4 Very Common Myths About Oxygen Therapy

4 Very Common Myths About Oxygen Therapy

When people think about oxygen therapy, they likely think of individuals with last-stage respiratory diseases who require it to stay alive. But there are other conditions and reasons to ask your doctor about oxygen therapy. First, let’s eliminate some of the misconceptions and apprehensions regarding this practice and its uses. Here are four very common myths about oxygen therapy.

Myth 1: Oxygen Is Strictly for the Severely Ill and Dying

Oxygen therapy has a long history and has been used to treat a panoply of diseases and conditions. While this therapy benefits those in critical care units or who are at the end stages of different chronic diseases, it has a role beyond these applications. Oxygen therapy can assist with everything from cystic fibrosis and pulmonary hypertension to sleep apnea and COVID-19 recovery. In short, oxygen therapy has helped with an assortment of illnesses. And implementing oxygen therapy earlier on can also help maintain health and slow down or prevent damage.

Myth 2: Oxygen Dependency Is Possible

While we’re all dependent on oxygen to live, some patients are afraid of becoming overly dependent on oxygen therapy and its attendant machinery, therefore reducing their ease and quality of life. However, oxygen therapy can improve life and one’s ability to function independently. No evidence exists showing that the body will become dependent on oxygen therapy to function.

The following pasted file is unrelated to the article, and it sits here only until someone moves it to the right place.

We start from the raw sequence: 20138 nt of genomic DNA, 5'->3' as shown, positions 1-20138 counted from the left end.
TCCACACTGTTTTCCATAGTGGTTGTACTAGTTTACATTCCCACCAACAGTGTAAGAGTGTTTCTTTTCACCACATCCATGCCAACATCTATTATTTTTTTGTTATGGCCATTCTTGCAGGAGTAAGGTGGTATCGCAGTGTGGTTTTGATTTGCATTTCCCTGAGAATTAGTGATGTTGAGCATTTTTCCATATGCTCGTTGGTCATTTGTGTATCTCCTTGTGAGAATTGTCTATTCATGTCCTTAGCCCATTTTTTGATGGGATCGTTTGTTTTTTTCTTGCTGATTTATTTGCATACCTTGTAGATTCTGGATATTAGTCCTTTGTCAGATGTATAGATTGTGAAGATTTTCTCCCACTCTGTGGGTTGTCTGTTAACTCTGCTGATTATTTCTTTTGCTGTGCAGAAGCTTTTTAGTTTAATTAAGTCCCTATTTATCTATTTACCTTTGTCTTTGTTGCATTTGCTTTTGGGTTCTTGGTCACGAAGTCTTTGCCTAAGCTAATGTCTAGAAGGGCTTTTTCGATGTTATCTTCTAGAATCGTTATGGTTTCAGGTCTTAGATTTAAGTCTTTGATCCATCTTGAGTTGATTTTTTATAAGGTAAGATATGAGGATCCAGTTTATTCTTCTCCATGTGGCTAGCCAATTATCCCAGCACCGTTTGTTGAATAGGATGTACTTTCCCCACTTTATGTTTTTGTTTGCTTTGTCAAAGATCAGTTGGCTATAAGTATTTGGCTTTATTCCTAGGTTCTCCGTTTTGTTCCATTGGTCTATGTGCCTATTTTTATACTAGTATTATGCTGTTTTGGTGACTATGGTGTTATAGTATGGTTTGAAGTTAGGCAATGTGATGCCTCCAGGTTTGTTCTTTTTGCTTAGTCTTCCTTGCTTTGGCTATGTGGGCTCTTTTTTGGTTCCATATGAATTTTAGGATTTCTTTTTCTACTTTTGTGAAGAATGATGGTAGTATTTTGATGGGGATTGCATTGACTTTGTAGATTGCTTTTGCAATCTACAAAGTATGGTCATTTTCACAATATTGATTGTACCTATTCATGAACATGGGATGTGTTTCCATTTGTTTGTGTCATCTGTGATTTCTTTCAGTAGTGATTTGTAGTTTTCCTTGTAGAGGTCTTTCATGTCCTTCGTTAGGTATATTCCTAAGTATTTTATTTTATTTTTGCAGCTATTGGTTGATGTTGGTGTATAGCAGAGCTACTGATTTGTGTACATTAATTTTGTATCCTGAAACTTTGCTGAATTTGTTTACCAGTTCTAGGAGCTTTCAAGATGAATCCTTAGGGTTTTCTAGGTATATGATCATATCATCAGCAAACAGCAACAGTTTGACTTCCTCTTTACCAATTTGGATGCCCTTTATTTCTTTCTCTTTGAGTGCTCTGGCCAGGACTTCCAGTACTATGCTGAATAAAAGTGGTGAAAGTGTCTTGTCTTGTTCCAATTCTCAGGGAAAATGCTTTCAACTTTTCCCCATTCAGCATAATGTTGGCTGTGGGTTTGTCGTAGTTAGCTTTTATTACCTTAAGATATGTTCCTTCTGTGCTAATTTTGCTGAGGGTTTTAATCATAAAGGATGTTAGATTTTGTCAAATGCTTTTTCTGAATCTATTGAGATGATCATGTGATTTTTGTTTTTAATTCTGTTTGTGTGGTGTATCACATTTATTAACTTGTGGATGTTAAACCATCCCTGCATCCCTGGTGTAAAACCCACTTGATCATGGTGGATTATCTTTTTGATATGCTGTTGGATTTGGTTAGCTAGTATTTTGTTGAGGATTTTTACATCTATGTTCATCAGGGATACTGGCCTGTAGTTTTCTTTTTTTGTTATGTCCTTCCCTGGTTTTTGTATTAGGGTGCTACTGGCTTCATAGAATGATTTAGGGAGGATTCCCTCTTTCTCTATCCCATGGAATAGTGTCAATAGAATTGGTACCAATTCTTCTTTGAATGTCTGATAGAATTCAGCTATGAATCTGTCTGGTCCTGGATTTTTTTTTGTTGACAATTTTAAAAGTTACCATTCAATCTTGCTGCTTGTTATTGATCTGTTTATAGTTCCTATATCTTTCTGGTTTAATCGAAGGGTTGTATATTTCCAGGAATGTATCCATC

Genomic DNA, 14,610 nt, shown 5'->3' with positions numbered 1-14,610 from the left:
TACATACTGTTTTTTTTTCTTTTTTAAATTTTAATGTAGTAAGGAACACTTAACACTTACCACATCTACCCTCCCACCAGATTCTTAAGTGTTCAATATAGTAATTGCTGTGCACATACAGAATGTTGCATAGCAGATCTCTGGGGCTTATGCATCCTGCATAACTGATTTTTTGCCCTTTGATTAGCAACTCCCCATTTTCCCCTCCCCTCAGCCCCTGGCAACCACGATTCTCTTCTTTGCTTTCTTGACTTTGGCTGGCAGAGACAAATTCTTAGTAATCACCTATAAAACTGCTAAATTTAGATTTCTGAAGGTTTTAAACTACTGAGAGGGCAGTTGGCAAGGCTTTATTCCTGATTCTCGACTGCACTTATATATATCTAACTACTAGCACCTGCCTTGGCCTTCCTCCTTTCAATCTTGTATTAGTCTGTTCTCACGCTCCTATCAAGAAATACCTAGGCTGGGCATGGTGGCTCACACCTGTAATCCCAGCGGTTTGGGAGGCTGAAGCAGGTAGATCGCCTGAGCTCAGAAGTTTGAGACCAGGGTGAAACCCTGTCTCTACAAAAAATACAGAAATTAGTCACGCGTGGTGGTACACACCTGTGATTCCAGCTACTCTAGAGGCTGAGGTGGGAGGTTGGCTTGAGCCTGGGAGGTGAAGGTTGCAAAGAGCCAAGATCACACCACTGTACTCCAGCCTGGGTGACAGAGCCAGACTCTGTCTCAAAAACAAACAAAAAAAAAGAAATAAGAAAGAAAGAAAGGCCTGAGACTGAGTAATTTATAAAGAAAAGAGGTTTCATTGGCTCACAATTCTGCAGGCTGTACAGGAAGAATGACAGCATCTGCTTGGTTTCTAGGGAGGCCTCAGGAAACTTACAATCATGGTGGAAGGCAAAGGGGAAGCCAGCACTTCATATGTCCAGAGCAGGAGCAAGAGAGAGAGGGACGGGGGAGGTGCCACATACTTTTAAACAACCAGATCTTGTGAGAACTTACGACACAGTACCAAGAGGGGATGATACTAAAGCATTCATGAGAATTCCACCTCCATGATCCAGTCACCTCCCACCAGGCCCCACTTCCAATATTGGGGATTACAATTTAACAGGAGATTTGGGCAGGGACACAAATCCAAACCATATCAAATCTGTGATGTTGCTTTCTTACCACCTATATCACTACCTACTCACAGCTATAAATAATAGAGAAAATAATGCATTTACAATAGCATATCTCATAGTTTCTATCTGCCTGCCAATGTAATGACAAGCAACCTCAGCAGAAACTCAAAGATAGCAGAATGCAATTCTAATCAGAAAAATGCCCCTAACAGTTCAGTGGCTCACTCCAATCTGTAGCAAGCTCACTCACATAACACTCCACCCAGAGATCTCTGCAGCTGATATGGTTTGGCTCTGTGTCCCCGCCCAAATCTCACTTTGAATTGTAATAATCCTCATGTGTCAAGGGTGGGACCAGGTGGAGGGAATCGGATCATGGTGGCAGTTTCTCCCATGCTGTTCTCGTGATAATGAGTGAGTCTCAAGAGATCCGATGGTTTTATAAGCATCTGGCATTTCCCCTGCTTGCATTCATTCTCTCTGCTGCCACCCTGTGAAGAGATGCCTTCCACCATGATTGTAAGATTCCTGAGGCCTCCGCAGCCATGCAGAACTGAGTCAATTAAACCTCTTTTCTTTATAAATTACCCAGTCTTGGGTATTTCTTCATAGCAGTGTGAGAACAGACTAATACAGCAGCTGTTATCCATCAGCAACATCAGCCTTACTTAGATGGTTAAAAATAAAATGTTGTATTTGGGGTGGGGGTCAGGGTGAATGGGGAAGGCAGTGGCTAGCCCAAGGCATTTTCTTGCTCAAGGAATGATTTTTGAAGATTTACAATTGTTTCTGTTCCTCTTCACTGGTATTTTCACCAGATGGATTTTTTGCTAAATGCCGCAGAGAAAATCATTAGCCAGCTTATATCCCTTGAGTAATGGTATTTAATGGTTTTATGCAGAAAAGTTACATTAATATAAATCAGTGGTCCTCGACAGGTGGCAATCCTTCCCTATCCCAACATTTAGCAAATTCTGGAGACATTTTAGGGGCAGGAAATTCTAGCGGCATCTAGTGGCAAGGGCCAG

Myth 3: Oxygen Therapy Can Hold One Back

The idea of walking around with an oxygen tank or needing to spend time in a hyperbaric oxygen chamber seems limiting. An oxygen tank may seem as cumbersome as an anchor, presenting the image of being weighed down. Feeling that oxygen therapy makes one appear weak is another concern. However, nothing could be further from the truth. Great strides in oxygen therapy technology contributed to today’s lightweight, portable, and convenient options. Patients enjoy greater freedom in their movements and ability to get around.

Myth 4: It’s Dangerous

While concentrated oxygen does require safety measures to handle, oxygen therapy is not dangerous in and of itself. Implementing strict safety standards reduces worries about oxygen igniting or exploding, and patients should receive thorough instructions regarding the proper use of the equipment before starting. With common sense and education, oxygen therapy is no more or less dangerous than any other tool or practice.

Those are four very common myths about oxygen therapy. In truth, oxygen therapy can reduce shortness of breath and fatigue, aid in sleep, and promote a more active lifestyle overall. Talk to your doctor or other health professional about the benefits of oxygen therapy for your condition.

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